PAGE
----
Data Security: What Every Business Must Do After Wyndham

When hackers broke into the network of a Wyndham Worldwide franchisee three times in 2008 and 2009, they allegedly took advantage of lax security on the hotel giant’s corporate network to gain access to dozens of other Wyndham sites. Ultimately, the data of more than 600,000 cardholders was compromised. Now that mess has led to a settlement between the FTC and Wyndham that highlights every business’s legal responsibility for customer data security. 

Every business – big, and small.

The Federal Trade Commission sued Wyndham and its subsidiaries over the breaches, leading to an important ruling earlier in the proceedings that the FTC does have the authority to protect consumers by enforcing reasonable data security by businesses. Now, in the settlement announced on December 9, 2015, the hotel giant faces oversight of its data security practices for the next twenty years and is specifically required to show “a comprehensive information security program that is reasonably designed to protect the security, confidentiality, and integrity of Cardholder Data that it collects.” It also needs to report on its compliance with the Payment Card Industry Data Security Standard (PCI DSS.)


So what does Wyndham—and the 50+ other data security actions brought by the FTC—mean to you and your business?

Consumer advocates, data security watchers and the business community all point to FTC v Wyndham as a milestone in establishing the responsibility of businesses to protect consumer data. Quite simply, if you collect sensitive customer data—and especially customer payment data—you have a responsibility to take reasonable measures to protect it. And that’s a more comprehensive responsibility than just outsourcing the technical parts of data security and making sure your e-commerce provider uses https protocol.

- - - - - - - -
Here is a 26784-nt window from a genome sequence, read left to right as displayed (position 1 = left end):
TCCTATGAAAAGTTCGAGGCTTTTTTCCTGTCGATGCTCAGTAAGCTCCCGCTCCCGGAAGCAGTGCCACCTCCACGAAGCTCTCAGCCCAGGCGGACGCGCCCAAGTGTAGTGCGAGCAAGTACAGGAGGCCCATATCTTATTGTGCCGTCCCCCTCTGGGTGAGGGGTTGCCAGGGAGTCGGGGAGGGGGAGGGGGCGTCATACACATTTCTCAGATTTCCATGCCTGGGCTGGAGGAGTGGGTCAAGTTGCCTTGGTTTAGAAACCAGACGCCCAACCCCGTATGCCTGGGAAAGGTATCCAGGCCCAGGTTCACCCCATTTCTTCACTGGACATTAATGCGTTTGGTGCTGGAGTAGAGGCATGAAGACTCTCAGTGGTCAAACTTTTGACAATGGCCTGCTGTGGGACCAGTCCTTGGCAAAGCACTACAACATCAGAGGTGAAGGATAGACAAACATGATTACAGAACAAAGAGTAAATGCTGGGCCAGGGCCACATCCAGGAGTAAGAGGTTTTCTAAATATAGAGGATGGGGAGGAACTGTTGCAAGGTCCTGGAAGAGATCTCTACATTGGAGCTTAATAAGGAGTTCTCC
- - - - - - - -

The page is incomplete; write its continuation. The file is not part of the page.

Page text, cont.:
Thankfully, the FTC is more than just an enforcer: The FTC offers free resources for businesses to “start with security.” There you’ll find guidance to help you ensure your everyday operations are safeguarding consumer data. (The FTC website is a helpful, well-organized, plain-language resource on many topics.)


Check in with your lawyer to review your business’s data security responsibilities.

Your lawyer can help make sure your business lives up to its data security responsibilities too.

For example, you need to take reasonable steps to ensure your customers’ data is protected at every point in your process. This means people you work with, such as vendors, contractors, strategic partners and franchisees, must protect your customer data on your behalf. Your agreements with these parties need to make their responsibilities clear and can even specify required standards or procedures.

You’ll also want to think about your internal Standard Operating Procedures regarding customer data: do your employees know what to do and do they do it?

And you also need to review the promises you make to your customers about data security. For most businesses, those promises are made in a privacy policy and in their website’s terms and conditions. In fact, Wyndham’s privacy policies were part of what got it into trouble. The court found disparity between what Wyndham promised customers it did to protect their data and what it actually did. So don’t just do a cut-and-paste job to put T’s and C’s at the bottom of your website. Your lawyer can help align those agreements with your practices and the FTC standard.

Of course, there may be other relevant issues specific to your business too, issues your lawyer can help you identify.

Hackers don’t just target big businesses: they know smaller businesses are often the most vulnerable and, as seen in the Wyndham case, often the easiest way to get in and link to a larger system. Take some time to review what needs to be done to reasonably protect your customers from their data being compromised, as well as to protect your business from the costs, customer ill will, and potential enforcement action associated with a breach.


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